SLEMAN (KU) – An infusion bottle complemented with a hose was brought by Purwanta (67) from his house. Then, he hung it into a hook, as the infusion which is often found in hospital rooms. The difference is the hose is not injected into the patient’s arm, but to a gas stove. He adjusted the flow of liquid droplets in the hose, then a click, and the stove was on. The man looked happy. Later, his wife rushed to bring a kettle of water and put it on the stove.
The infusion tube does not use electrolyte liquid, but bio-ethanol which is the result of salak pondoh (snake fruit) waste. The waste is from bad salak fruit when harvested or already decomposed. Up to now, salak fruit which are not worth selling are often discarded by farmers or left to rot in their yard. However, after the arrival of UGM students, the habit of salak farmers in Ledoknongko hamlet, Turi, Sleman, to throw away the fruit gradually changed. By those students, salak waste is processed into bio-ethanol by using distillation tool. "Every month there are 1-3 tons of salak waste that are not worth selling. We make the waste into bio-ethanol. The rest of distillation in the form of pulp can be made as organic fertilizer for agriculture," Adhita Sri Prabakusuma, one member of research team, said in Ledoknongko on Sunday (10/10).
The student of Department of Agriculture explained that of 10 kilogram of salak, at least 1 liter of bioethanol is produced. Previously, salak waste is fermented for one week by adding yeast and urea. "This fermented liquid is heated in temperature of 70 degrees in the distillation tube. The result of this warming will produce bio-ethanol," Praba said. He has recently been invited to present his research findings in the International Agriculture Symposium in Malaysia. The bio-ethanol liquid is then put in a plastic bottle with a hose pipe and closed tightly. Furthermore, the liquid is flowed to a gas stove by injection.
Praba also introduced to the farmers that ethanol is not only for stove fuel, but can also be marketed to the pharmacy or lab. "Currently, the selling price could reach 20,000 rupiah – 30,000 rupiah per liter," the award-winner of exemplary student of Faculty of Agriculture UGM 2010 said.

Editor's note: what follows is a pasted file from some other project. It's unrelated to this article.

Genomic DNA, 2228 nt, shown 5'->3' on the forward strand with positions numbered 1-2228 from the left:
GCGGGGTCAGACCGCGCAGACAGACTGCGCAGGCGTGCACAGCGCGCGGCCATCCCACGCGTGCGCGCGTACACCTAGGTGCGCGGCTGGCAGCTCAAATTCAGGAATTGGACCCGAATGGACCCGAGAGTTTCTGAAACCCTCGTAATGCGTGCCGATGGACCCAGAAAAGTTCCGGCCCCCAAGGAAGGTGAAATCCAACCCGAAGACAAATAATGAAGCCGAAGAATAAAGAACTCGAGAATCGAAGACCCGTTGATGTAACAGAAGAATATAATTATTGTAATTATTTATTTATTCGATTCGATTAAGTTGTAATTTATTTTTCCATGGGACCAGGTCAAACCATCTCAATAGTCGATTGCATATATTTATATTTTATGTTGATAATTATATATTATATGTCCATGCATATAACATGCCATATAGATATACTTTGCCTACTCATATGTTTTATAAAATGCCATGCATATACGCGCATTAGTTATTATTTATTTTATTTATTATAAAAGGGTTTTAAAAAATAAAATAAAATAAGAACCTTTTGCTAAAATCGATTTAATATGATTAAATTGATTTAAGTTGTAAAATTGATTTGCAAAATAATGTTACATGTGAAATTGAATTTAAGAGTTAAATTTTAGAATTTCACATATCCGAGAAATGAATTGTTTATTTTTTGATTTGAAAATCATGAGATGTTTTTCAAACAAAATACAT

The man born in Sragen, 13 February 1988, delivered that Salak Pondoh of Sleman is already exported to China, the regions outside Java and around Yogyakarta Special Province. In accordance with the regulation, waste can not be disposed into the garden. The student’s research is expected to assist communities in dealing with salak waste, to support an integrated agricultural program, and implements eco-friendly energy. "In Turi, an independent energy village and sustainable and integrated agricultural development can be initiated," he said.
Currently, the bio-ethanol production reaches 20-30 liters per month. It is managed by Si Cantik, salak farmer groups of Ledoknongko, Bangunkerto, Turi, Sleman. Purwanta Ismaya (67), head of the group, claimed that it is difficult to socialize the new technology to the farmers. "It’s not easy to socialize it because of their educational level. Moreover, this is new, so, economically, it does not directly give profits," Purwanta said.
The amount of salak that is not worth selling at harvest time is estimated at 5 percent of the total yields. Now, farmers slowly do not consider it a waste, but something that can generate benefits and potential for additional revenue sources.